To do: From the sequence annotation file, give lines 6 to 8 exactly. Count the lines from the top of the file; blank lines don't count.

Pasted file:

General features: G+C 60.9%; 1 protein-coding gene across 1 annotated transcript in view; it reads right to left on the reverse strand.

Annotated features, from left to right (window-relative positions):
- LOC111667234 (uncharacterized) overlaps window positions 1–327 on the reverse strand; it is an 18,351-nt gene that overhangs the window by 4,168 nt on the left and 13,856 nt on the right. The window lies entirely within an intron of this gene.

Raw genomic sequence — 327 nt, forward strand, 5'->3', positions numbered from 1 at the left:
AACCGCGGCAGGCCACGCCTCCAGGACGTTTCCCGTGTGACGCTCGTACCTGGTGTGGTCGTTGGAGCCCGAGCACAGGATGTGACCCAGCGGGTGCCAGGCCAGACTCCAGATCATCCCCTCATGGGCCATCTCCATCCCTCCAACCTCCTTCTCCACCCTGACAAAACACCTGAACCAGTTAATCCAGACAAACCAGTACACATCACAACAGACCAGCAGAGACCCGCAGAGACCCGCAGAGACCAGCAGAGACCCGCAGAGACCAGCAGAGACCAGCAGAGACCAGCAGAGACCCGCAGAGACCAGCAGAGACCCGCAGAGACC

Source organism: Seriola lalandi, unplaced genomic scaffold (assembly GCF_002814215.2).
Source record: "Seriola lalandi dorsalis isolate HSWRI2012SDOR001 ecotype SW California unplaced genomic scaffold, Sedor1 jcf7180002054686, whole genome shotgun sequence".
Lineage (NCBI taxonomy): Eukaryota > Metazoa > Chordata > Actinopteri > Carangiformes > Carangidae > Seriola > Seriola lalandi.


Source organism: Seriola lalandi, unplaced genomic scaffold (assembly GCF_002814215.2).
Source record: "Seriola lalandi dorsalis isolate HSWRI2012SDOR001 ecotype SW California unplaced genomic scaffold, Sedor1 jcf7180002054686, whole genome shotgun sequence".
Lineage (NCBI taxonomy): Eukaryota > Metazoa > Chordata > Actinopteri > Carangiformes > Carangidae > Seriola > Seriola lalandi.